And so if that’s true, then the, really, the only thing I should be specializing in is me. Wow. Being the best version of myself, right. And showing up fully in everything that I do and building the skill set that’s necessary for me to excel at whatever I put my mind towards or wherever I put my focus towards or wherever I focus my energy on.
And I think that then dictate that’s dictated by the vision for your life. Like, what is your vision for your life? Do you like, it’s not about what you do. It’s about what you want to live. Like what do you want experience in your life? Right. Like, I want to experience a lot of things in my life. I want to experience true love.
I want to experience fatherhood massive monetary success. I want to, I want to experience art. I want to experience culture. I wanna experience travel. I wanna experience food. I wanna experience music and creation and partnership and collaboration and dance. And like in order for me to that’s my vision for my life, I know what I want to experience.
How the hell am I going to experience that by being a specialist at any one thing? Right. So I think having a clear vision for your life will then backtrack. And if you don’t feel like you can accomplish that vision, that’s a confidence piece. Hmm. That’s then the piece that you need to build and you need to grow and whatever helps you build confidence, whether it’s success or getting really good at something like, I think specialization works for like, for people, because it, it allows them to get good at something.
And when you get good at something, you feel good about yourself. Right? Right. So like, if that’s a journey you need to take in order for you to feel like you can do anything, but you feeling good about yourself and you feeling like you can do anything. That’s actually the ultimate thing to build. Yeah, because when you can build that, like why would you pick one life?
Right? Like, and any sane person, like, unless you just totally love this one thing and you want to dedicate your entire life to it. Great. You don’t have to, if you don’t want to, you can dedicate a season of your life to this one thing. But again, you are the common denominator, right? Like most people attach themselves to the work that they do.
You are not the work that you do. The work that you do. And the value you create in the world is one thing. You on the other hand are just so inherently valuable for being alive, just as a human life. And when you truly embody that and understand that, then all of the things you do are just spokes off of this actual power source of identity and authenticity.
That is you, and that’s your essence and that’s your soul. And that’s what, that’s what speaks volumes. And that’s what shows up. That’s what people feel through your work,[strong]Casanova Brooks:[/strong] Right [strong]Raj Jana:[/strong] Right. You can have a real estate company. If I start a real estate company, it would be a very different energy. [strong]Casanova Brooks:[/strong] Right. [strong]Raj Jana:[/strong] Right. If you started a coffee company and I started a coffee company, it’d be a very different energy, for sure.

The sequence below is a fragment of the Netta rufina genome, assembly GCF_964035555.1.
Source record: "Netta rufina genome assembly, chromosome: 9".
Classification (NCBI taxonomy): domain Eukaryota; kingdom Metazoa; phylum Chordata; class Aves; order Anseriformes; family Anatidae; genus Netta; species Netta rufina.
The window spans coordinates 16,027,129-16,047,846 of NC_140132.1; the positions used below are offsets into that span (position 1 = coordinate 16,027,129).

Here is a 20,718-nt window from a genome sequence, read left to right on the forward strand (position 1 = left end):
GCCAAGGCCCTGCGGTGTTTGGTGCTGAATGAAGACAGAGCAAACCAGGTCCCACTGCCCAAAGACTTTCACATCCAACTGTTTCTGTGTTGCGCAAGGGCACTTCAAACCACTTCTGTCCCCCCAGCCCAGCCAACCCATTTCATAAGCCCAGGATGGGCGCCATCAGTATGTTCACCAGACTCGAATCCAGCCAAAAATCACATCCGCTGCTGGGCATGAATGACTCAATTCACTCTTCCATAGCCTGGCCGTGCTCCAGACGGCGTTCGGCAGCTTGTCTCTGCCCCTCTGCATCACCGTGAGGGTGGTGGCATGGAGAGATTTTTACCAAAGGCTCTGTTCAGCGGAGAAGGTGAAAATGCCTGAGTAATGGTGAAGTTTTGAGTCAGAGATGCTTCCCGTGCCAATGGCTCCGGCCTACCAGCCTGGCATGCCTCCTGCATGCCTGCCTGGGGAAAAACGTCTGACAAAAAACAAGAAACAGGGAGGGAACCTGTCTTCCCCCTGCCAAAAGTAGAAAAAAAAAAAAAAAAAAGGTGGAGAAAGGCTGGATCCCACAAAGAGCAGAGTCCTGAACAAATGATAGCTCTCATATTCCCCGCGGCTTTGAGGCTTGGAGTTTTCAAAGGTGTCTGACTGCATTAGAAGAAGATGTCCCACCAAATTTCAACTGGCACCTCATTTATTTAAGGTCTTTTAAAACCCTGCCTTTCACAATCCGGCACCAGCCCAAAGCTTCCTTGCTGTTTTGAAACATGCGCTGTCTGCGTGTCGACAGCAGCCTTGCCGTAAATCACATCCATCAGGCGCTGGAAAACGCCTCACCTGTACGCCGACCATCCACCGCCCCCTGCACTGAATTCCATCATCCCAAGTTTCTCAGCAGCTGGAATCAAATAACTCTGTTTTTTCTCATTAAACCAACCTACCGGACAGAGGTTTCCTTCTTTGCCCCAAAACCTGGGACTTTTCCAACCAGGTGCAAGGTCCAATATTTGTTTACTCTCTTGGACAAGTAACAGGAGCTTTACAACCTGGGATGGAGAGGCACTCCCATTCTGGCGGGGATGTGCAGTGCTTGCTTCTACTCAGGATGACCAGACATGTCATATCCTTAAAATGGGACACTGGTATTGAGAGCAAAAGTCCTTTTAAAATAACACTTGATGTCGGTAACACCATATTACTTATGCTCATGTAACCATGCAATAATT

So I think it’s just important for anybody listening to understand and recognize that just because you choose one path for a season of your life does not mean it’s permanent. And that goes back to the 60% thing. If you’re 60% sure that this is something you want to get really good at. And get really good at it.
Are there things you can get good at that can then be translated across multiple things if you choose to change your mind? Sure. I think entrepreneurship, I think business, I think like marketing. I think things like, like different facets of financial, like just knowing finances and understanding money.
Like there are certain things that I think are great overarching things to learn and get specialized in. But to me, it’s, it really is about following your curiosity and following that 60% as long as you’re 60% sure. Why the hell not? You need to be, I mean, if you need to be higher than that, I just use 60 for me.
Like you feel like 60 is failing. That’s an F on a test, then go to an 80. Or go to a 90, like a 90, still an a right. If you’ve got a 90 on a test in college,[strong]Casanova Brooks:[/strong] would you be happy? [strong]Raj Jana:[/strong] Like, right. Like, you didn’t care about getting a hundred, you just wanted a 90 to get the four point. Oh, so like for sure, you know, like it’s not about perfection.
It’s about understanding and listening and knowing that we’re all human beings on this beautiful game of life, unfolding things as we go and we get to change our minds as we choose. And, and if it’s long as you have a clear vision, not even a goal or a destination, just a vision for how you want to live.
Then that can and will dictate everything else you do.[strong]Casanova Brooks:[/strong] You talked about in the beginning, um, you were listening to a lot of Tony Robbins. I’m sure you heard Jim Rohn and you’ve mentioned so many other great people. E.T.. Was there ever one on book or podcast or even YouTube video that you came across that you always would recommend to someone one who’s trying to live a life by their design. [strong]Raj Jana:[/strong] Oof, so I can tell you my most, the most impactful books I had early on in my journey. Cause I think that’s most helpful. I have different books that have shown up for me at different parts of my life.
You only got one. If I’m trying to blaze my path like Raj, what’s that book that you got to recommend to me
Four Hour Work Week or, I mean that, that book really.
I mean, I remember in the book, um, he talks about like the first chapter or the first few chapters he was talking about how he retires every three months. That one idea rocked my world. Cause I was like, what do you mean you’re retiree three months. So yeah, I worked really hard and then I’ve tried for three months and I go do something special, like learn horseback, archery, or go compete in the world tango competition.